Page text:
Entomology, Department of


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Published in In R. Appels, R. Eastwood, E. Lagudah, P. Langridge, M. Mackay, and L. McIntyre (eds) Proc. 11th International Wheat Genetics Symposium. August 24 -29, 2008. Brisbane, Australia. Online at http://ses.library.usyd.edu.au/bitstream/2123/3325/1/O51.pdf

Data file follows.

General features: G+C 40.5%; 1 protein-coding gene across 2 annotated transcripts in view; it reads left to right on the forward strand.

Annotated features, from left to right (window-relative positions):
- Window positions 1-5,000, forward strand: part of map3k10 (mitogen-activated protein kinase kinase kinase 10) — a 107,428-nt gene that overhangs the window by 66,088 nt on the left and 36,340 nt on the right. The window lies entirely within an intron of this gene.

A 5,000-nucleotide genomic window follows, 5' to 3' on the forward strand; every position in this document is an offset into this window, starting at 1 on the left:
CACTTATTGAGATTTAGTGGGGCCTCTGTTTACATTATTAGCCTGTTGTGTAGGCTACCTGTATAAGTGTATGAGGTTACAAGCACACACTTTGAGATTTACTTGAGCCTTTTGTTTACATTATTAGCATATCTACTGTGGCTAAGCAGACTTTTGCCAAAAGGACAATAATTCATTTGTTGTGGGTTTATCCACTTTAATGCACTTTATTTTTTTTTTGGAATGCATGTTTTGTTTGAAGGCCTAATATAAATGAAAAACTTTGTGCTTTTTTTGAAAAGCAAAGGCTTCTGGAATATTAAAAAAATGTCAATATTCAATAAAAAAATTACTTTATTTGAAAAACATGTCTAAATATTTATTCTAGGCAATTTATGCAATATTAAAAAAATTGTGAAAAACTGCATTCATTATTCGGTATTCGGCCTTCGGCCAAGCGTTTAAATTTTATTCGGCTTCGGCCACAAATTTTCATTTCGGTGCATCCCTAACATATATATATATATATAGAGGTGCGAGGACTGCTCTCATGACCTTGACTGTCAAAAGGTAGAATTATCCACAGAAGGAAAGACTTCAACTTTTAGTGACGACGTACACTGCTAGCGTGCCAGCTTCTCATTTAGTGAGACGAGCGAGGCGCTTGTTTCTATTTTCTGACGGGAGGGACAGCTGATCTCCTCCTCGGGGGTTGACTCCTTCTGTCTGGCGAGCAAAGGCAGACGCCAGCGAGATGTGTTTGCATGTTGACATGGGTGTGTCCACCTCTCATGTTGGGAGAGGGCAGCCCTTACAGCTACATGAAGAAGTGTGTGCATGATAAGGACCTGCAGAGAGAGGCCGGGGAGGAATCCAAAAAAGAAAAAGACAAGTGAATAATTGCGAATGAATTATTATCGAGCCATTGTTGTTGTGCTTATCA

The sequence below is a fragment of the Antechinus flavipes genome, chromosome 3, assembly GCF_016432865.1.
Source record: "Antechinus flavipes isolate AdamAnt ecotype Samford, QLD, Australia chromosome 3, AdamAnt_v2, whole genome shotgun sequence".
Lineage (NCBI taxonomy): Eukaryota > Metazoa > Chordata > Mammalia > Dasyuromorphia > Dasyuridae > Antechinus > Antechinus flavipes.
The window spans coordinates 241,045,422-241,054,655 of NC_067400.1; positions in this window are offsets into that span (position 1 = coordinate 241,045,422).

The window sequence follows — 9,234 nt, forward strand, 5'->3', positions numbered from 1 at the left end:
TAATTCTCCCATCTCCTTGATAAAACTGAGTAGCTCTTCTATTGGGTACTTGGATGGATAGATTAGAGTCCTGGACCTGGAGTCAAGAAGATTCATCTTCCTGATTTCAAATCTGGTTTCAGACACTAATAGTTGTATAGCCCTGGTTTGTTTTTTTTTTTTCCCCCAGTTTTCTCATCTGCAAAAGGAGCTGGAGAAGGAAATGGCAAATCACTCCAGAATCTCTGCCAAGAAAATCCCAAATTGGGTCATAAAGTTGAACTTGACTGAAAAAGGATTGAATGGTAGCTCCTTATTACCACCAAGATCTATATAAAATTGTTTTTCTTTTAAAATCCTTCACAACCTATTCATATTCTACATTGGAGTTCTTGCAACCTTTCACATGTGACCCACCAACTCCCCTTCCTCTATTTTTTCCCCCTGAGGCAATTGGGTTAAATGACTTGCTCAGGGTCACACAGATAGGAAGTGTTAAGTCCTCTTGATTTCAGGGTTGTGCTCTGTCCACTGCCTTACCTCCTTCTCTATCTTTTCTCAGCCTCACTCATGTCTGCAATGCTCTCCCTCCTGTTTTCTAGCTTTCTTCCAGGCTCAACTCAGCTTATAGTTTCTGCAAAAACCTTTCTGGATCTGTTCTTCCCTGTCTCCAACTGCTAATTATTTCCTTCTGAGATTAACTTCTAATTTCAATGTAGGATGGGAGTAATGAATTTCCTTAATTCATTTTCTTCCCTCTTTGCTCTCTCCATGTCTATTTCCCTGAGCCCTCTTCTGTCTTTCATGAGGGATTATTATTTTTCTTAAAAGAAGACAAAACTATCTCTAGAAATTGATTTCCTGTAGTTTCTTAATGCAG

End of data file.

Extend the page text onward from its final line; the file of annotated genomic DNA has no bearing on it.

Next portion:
Plant breeding is a highly interdisciplinary science that requires the skills and teamwork of many scientists to be successful. In the 21st century, plant breeding will reap the benefits of the rapid advances in genomics research and understanding, as well as, advances in information and mechanical technology. The skill and success of plant breeders will be determined by their ability to use their resources efficiently, retaining those proven methodologies and augmenting them with novel approaches to meet their breeding objectives. Once the objective is determined, the plant breeder must: 1. identify and incorporate the needed genetic variability, 2. inbreed and select the useful variant, and 3. evaluate the successful variants to determine those with commercial potential. It has long been understood that plant breeders need to be ruthless with their germplasm so as to avoid wasting time and resources on lines that will never have the opportunity to be released or become useful parents. It may be that with the plethora of new tools, efficient plant breeders will have to be equally ruthless with their access to and use of technology. Though the outcomes of plant breeding are new cultivars, the importance of plant breeding remaining an experimental science will be highlighted, especially for those with the responsibility of educating the next generation of plant breeders in an increasingly privatised world. Finally, some of the great challenges facing wheat improvement that can be addressed by genetics will be discussed as we look to the future.

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